• Sat. Dec 2nd, 2023

Bridget Jones’ Baby

ByMichael Jones

Oct 4, 2016

How many second sequels can the reader name that are worth watching? Two spring to mind, possibly three. Bridget Jones’s Baby then seems to be at somewhat of a disadvantage, and the reader could be forgiven for thinking this further evidence of the film industry’s wellspring of imagination running yet dryer. Thankfully the film does not reach the murky depths of Indiana Jones and the Kingdom of the Crystal Skull, and while not every joke hits the mark the third instalment to the Bridget Jones franchise does subvert some expectations.

The main plot revolves around Bridget attempting to discern who the father of her child is, resident love interest Mr Darcy (Colin Firth) or newcomer Jack Quant (Patrick Dempsey). It would seem intellectually dishonest to discuss this film without reference to its feminist narrative, and while this reviewer may feel unqualified to address the nuances of such a subject, it does seem as though the progressive notes in this film are struck genuinely, as well as in a perhaps more mature manner than its predecessors.

The music is forgettable, with the obvious exception of Ed Sheeran’s brief cameo and as previously stated some of the jokes do fall flat, though one can expect a few genuinely laugh out loud moments too. Emma Thompson gives the most memorable performance, though this triumph is mitigated by her involvement in a fairly formulaic screenplay. For better or worse, Bridget Jones’s Baby is heavily laden with tropes of the genre, enthusiasts may note that a charming yet villainous American competing with an awkward Brit is not stunningly original (see every Hugh Grant movie).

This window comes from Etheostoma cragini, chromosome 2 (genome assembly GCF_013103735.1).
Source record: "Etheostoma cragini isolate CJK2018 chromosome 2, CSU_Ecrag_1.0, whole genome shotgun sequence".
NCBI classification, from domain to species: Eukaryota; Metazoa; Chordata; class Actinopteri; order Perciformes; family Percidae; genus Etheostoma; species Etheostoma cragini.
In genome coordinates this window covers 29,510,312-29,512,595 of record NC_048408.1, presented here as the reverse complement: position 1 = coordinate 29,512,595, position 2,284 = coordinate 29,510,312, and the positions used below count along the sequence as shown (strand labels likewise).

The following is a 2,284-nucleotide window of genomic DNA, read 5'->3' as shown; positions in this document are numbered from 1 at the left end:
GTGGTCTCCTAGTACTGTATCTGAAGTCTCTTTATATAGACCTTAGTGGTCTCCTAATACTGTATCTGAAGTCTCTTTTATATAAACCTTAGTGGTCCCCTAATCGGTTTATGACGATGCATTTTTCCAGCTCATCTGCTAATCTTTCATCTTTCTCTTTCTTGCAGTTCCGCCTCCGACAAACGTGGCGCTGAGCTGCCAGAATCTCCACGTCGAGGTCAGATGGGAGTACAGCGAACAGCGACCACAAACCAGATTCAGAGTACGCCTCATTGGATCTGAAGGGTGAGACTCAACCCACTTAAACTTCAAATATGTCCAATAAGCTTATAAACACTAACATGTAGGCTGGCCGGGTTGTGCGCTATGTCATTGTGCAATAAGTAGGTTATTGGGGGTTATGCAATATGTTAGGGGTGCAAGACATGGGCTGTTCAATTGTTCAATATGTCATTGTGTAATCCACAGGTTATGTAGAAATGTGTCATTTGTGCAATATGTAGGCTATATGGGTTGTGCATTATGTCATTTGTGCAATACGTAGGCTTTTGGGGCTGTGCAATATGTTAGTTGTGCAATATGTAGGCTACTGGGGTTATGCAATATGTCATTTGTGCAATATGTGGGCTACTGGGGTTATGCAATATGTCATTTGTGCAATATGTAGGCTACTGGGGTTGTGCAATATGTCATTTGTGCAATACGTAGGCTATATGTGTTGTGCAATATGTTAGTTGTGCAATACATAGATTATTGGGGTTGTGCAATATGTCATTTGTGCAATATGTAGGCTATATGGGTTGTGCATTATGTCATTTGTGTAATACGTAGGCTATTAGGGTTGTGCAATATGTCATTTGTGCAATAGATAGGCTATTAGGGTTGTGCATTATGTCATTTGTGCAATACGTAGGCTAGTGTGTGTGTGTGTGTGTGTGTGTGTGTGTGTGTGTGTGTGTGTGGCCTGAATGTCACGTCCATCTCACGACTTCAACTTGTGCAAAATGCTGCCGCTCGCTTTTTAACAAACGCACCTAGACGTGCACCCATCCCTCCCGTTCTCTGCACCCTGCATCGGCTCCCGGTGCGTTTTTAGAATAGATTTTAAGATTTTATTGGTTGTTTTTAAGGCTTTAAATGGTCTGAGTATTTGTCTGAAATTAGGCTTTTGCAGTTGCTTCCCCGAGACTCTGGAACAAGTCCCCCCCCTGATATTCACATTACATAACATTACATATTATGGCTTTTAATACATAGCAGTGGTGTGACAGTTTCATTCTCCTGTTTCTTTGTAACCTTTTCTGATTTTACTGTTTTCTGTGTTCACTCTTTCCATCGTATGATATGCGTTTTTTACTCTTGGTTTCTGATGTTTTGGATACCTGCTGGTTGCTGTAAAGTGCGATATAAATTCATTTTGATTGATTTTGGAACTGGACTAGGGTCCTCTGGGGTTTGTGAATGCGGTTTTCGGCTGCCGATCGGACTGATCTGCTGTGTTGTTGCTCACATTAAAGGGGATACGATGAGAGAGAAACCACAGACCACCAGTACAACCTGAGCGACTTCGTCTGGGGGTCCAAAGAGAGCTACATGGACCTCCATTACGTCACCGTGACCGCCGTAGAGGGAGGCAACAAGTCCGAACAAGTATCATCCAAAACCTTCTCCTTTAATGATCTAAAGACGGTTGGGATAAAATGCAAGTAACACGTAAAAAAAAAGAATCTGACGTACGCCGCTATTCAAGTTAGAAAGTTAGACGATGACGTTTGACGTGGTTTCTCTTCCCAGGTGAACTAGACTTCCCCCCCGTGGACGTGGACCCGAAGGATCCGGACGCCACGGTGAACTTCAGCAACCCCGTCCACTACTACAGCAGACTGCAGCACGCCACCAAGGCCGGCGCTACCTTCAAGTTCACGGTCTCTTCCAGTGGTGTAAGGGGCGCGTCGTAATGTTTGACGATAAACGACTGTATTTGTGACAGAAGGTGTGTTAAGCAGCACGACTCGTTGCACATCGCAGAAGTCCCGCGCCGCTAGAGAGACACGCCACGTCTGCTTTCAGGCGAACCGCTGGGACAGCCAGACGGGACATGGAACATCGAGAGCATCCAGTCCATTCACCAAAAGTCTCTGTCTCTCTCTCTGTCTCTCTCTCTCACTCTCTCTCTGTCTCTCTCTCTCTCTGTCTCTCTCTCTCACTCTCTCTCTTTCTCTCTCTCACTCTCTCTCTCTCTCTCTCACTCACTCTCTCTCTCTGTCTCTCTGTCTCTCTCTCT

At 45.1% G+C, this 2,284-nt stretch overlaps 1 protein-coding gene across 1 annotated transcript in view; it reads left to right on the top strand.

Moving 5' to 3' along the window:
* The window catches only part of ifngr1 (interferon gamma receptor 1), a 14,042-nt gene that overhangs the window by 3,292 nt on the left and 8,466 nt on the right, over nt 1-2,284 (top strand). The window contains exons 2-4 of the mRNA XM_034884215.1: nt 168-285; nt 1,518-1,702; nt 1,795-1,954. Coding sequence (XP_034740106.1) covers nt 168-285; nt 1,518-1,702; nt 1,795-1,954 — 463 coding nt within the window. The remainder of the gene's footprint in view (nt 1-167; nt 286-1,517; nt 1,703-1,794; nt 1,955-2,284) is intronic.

Colin Firth claimed in an interview shortly before its release that the film “had nostalgia on its side” and this would seem to be a rare case of an actor underselling their own film. While it is undeniable that much of the audience will be drawn by fond memories of the original, there are enough laughs in this latest addition to make it generally capable of standing on its own.


Image:  Siebbi; Wikimedia Commons

Leave a Reply

Your email address will not be published. Required fields are marked *